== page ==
Here at the beginning of the code some constants are set up to allow the look and the feel of the program to be changed easily. Lines 16 through 23 can all have their values changed to modify the size of the window, the bloom amounts, sizes, speeds, and to add a bounce to them if desired.

For fun set BOUNCE = TRUE and MAXLIFE = 128. The blooms will bounce a few times.

In lines 25 through 36 a TYPE definition is created that defines a single bloom. This TYPE definition is then used to create a dynamic array in line 38. Each time a new bloom is added to the screen the dynamic array is increased in size to hold it. We now have a construct that can hold many different objects at once that can all be manipulated easily by cycling through this array.

Lines 50 through 62 prepare the program by creating the graphics screen, loading and starting the sound, hiding and then moving the mouse to the middle of the window. The first index in the array is told it has no object (line 61) and can be used to store the first object created.

In the main program loop the mouse is being watched for any movement. If the variables x% or y% have changed, as indicated by their previous values oldx% and oldy%, then a FOR...NEXT loop is initiated in line 69 that counts to BLOOMAMOUNT. The subroutine HOCUS initiates a new bloom object at the current mouse position. Depending on the value of the constant BLOOMAMOUNT this may be done more than once.

The POCUS subroutine in line 76 scans through the array for any active blooms and updates their position and size. It then displays each active bloom to the screen.

At the beginning of the HOCUS subroutine the two variables hx% and hy% are defined as parameters to be passed into the HOCUS subroutine. These values are used as the x,y coordinate location to create a new bloom. The Abra() dynamic array is SHARED to allow access to its contents and finally local variables are declared that will be needed inside of the HOCUS subroutine.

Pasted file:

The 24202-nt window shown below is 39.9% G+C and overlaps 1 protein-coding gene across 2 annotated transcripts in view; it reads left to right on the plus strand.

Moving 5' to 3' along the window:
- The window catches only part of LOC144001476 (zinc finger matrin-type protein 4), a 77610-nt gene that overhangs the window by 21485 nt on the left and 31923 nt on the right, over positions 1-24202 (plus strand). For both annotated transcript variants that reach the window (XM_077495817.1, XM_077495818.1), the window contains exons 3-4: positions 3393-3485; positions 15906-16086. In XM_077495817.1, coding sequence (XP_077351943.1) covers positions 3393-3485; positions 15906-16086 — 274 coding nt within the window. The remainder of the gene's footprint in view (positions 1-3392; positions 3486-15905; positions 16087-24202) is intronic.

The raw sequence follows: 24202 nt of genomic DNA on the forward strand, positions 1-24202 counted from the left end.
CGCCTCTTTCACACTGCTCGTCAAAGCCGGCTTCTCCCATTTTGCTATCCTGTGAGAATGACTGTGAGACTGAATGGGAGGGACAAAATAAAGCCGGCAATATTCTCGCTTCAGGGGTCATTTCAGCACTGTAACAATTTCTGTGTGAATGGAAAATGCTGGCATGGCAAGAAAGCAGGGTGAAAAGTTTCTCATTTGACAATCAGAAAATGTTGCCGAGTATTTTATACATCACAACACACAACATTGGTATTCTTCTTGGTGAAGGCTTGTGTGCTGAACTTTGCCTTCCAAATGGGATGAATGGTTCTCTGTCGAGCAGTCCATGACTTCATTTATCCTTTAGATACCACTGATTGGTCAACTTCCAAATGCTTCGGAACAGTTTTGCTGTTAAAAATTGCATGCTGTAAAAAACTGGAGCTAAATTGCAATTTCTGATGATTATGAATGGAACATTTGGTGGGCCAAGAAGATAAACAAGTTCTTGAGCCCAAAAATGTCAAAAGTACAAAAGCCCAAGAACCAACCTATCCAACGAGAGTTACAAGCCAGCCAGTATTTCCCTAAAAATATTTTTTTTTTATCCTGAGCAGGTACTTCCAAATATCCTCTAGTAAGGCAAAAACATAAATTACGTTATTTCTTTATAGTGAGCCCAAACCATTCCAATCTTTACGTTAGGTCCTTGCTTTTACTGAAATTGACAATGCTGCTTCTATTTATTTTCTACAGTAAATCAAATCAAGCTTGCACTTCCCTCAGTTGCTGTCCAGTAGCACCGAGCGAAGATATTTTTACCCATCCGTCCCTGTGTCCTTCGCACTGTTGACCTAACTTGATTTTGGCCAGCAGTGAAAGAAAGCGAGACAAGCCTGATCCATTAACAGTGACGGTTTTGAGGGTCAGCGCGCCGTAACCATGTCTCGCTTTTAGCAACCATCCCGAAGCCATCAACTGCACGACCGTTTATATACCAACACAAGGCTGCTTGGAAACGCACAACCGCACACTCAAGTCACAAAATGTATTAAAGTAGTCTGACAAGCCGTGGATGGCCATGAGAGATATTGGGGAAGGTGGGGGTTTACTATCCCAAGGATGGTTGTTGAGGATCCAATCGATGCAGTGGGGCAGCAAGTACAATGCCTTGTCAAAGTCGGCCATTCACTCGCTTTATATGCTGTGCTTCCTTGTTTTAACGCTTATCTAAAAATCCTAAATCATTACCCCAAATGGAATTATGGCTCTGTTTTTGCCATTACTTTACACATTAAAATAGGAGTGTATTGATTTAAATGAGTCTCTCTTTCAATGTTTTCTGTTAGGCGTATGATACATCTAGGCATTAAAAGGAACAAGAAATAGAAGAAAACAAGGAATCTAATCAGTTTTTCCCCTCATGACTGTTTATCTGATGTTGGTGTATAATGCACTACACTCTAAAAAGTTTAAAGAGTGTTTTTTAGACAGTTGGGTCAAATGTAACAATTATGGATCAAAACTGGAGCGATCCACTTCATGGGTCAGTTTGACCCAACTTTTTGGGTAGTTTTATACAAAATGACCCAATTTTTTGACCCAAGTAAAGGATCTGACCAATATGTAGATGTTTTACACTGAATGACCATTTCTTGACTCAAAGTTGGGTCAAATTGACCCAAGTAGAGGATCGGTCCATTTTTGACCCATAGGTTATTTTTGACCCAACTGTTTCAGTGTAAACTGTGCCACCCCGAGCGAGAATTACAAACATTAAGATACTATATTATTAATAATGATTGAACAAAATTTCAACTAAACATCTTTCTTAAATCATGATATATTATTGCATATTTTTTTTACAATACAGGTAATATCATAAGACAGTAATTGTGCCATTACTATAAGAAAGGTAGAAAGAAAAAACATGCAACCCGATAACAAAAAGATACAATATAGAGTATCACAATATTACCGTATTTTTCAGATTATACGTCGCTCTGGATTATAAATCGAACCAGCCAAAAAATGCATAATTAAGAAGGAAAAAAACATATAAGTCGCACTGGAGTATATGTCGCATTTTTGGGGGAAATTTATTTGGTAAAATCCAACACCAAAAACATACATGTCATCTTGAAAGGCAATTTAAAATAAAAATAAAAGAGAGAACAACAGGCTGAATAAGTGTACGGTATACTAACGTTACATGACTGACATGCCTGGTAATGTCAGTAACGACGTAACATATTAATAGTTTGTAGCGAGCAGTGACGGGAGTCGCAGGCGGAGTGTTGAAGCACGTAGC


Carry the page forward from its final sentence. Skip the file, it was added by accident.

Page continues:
Lines 114 through 140 are used for dynamic array maintenance. Lines 117 through 130 are used to find an available index number for the bloom to be created. Line 117 sets up a loop that will loop as many times as there are indexes in the array. If the variable Abra(Count%).lifespan has reached 0 in line 118 that means the bloom contained at this index has run its course. Lines 119 through 122 mark this index as empty and removes the dead bloom image from memory. Lines 123 through 125 check to see if a free index has already been chosen and if not this newly available index is chosen. In lines 126 through 128 a variable named CleanUp% used as a flag is set to FALSE if any index still has an active bloom contained in it.

Lines 131 through 134 resets the dynamic array since there are no active blooms contained anywhere in the array as indicated by CleanUp% being TRUE. This assures that size of the array does not get too large. When the user stops moving the mouse around and all color blooms have run their course the array is reset freeing the used memory. If however there are active blooms in the array lines 136 through 140 check to see if one of the indexes in the array were free. If line 136 sees that Index% is still holding the value of 0 then a free index was not found and line 137 needs to increase the dynamic array in size by 1. That newly created index value is now going to be used for the new bloom to be created.

Lines 141 through 157 sets up the dynamic array variables with values needed to create a bloom. Line 149 creates the image surface that will hold the bloom. When new images are created by default their color is (0, 0, 0, 0) meaning that they are transparent black. Many times, especially after _NEWIMAGE is used to create a SCREEN the CLS command is used to remove the transparent layer effectively changing the image's color to (255, 0, 0, 0). This will not be done here as we'll use that default transparency to our advantage later on.